UK Researchers Say Welfare Programme Cuts Affects Health

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UK researchers have said that rates of heart disease and alcohol-related illnesses increases as a result of public spending being reduced.
A study carried out by an investigative team for the British Medical Journal concluded that a £70 reduction in social spending per person would spiral the alcohol illness upwards by 2.8% and heart disease by 1.2%.

Researchers collated data about government spending from 15 European countries including the UK from 1980 to 2005.

Trends Show Death Rates Increase as Public Spending Falls

Analysis revealed that as government spending was high, death rates fell and when social spending plummeted mortality rates grew.
Social circumstances were the strongest link to more cases of heart disease, and health deterioration was also connected with social spending on welfare independently of levels of health spending.

The most vulnerable groups likely to be affected are the long-term unemployed, disabled people and families and children.
Reductions in other areas of government spending such as in military spending or on prisons showed no such correlations with higher rates of death.

The study’s release comes after George Osborne revealed that his June 22 2011 emergency budget is to attack benefit payments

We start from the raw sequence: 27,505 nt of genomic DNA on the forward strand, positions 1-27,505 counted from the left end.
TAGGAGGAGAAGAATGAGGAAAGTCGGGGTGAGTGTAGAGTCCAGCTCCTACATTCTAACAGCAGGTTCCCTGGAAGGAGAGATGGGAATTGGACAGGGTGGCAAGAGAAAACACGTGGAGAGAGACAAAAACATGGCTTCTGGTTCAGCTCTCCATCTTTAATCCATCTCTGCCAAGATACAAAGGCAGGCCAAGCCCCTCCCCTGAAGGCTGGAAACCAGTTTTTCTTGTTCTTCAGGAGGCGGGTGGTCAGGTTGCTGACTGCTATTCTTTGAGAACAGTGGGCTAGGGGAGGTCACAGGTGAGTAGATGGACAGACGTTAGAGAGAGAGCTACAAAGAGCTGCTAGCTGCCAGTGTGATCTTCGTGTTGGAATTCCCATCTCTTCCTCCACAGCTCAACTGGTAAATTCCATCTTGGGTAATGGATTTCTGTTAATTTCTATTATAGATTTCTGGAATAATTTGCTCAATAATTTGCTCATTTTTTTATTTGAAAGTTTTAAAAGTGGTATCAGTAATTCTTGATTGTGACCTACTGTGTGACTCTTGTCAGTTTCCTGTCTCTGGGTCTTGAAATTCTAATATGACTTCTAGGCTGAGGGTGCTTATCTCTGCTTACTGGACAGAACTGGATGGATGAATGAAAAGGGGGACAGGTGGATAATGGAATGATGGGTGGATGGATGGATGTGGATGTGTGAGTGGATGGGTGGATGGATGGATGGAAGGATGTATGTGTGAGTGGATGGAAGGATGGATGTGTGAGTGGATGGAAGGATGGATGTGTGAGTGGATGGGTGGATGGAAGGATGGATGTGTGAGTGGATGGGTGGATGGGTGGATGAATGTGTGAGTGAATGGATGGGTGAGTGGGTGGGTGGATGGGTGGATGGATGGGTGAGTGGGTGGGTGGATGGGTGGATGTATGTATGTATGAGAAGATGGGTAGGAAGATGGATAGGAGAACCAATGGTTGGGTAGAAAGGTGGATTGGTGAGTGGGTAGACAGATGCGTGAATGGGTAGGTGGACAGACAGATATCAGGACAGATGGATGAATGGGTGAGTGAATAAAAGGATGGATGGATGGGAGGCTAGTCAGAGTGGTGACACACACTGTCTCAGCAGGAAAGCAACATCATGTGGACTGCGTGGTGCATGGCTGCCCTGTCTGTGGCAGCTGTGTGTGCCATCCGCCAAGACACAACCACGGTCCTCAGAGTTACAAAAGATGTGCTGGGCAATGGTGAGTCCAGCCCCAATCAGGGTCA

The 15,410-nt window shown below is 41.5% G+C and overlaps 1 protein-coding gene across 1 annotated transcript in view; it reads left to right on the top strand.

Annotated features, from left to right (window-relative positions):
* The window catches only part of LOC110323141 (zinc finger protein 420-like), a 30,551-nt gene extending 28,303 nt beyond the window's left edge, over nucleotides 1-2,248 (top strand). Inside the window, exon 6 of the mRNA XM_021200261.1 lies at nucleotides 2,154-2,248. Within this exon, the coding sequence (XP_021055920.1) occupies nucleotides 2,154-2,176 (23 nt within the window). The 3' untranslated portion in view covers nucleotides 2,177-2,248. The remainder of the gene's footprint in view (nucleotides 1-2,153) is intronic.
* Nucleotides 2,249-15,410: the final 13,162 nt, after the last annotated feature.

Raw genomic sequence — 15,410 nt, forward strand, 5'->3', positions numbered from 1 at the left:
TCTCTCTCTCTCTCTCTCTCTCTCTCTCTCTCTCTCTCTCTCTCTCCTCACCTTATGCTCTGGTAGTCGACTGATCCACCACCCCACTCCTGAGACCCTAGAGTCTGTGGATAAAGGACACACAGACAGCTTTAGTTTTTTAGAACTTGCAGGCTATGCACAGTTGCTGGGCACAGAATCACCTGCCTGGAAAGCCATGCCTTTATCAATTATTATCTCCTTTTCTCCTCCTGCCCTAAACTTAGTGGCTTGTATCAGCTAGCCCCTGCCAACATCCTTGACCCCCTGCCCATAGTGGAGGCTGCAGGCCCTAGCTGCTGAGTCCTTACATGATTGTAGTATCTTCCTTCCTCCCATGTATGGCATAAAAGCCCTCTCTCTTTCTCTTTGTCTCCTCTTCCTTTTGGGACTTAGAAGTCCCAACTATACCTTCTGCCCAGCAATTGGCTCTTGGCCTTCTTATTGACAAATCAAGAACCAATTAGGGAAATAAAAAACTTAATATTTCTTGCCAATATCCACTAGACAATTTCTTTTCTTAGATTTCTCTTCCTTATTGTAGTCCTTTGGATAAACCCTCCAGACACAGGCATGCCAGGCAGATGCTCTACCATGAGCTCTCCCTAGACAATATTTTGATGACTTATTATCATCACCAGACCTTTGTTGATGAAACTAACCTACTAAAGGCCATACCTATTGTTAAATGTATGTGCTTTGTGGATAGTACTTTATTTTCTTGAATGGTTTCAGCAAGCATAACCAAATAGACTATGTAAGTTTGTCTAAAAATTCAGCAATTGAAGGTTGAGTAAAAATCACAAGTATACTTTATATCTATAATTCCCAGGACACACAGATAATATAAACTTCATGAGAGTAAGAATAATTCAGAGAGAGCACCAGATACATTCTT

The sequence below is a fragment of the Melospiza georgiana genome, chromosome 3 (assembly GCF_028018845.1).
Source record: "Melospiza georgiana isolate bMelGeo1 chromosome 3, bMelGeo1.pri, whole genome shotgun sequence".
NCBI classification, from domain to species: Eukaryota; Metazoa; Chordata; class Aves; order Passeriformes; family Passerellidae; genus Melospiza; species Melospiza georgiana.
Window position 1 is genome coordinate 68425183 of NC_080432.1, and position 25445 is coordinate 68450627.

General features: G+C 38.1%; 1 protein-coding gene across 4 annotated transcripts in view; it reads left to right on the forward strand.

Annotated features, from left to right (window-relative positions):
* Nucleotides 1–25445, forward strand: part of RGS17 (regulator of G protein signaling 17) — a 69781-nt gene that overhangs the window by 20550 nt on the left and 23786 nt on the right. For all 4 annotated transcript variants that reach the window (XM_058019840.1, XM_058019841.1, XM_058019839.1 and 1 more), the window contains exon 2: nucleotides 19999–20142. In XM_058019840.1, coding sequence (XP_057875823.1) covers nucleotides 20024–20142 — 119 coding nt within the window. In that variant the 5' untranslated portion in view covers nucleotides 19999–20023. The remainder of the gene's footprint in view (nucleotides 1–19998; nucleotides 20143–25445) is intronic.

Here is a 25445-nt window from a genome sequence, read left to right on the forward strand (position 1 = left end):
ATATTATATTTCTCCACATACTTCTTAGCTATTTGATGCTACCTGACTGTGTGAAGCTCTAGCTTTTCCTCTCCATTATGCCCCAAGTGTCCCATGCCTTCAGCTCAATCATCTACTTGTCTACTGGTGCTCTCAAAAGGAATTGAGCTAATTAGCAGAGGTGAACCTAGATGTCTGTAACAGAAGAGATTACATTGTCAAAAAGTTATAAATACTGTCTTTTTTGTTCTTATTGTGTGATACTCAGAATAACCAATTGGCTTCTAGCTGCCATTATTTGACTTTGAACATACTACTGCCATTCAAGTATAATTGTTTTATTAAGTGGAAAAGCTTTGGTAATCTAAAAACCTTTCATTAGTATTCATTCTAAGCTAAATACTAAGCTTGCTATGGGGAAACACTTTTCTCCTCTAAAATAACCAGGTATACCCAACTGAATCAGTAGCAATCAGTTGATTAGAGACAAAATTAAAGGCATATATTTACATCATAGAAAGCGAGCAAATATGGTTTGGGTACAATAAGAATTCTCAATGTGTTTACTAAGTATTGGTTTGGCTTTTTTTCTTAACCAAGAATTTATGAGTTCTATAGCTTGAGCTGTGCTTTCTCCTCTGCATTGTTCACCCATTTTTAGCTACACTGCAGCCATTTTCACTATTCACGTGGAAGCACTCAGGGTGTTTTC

Government departments budgets will be slashed by 25% over the next four years apart from the protected areas of the National Health Service and international aid.

Attacks on benefit payments include a reduction in housing benefits from 2012 with a ceiling of £400 implemented, with the unemployed facing a 10% reduction from 2013 in their housing payments.

There will be more stringent tests for those who claim disability benefits from 2013, and the health in pregnancy grant is to be abolished from 2011 with the Sure Start maternity grant restricted to the first child.

Professor Says that Welfare Programme Spending is More Important than Health

The leader of the study, Dr. David Stuckler, a lecturer at the University of Oxford, believes that welfare spending may be a better use of resource than ring fenced health spending.

He also warned the coalition government that sharp attacks on the state will prove to have far reaching negative effects.

He told news.bbc.co.uk "So far the discussions around budget cuts have largely focused on economics. But social circumstances are crucial to people's health and our study shows there could be quite significant harms. If we want to promote a sustainable recovery in Britain, we must first ensure that we have taken care of people's most basic health needs."

In the UK there are currently an estimated 200,000 heart disease deaths every year and 9,000 fatalities from alcohol.

Dr Struckler concluded in his study that between 6,500 and 38,000 extra deaths would occur after putting through Osborne’s measures on a mathematical model.

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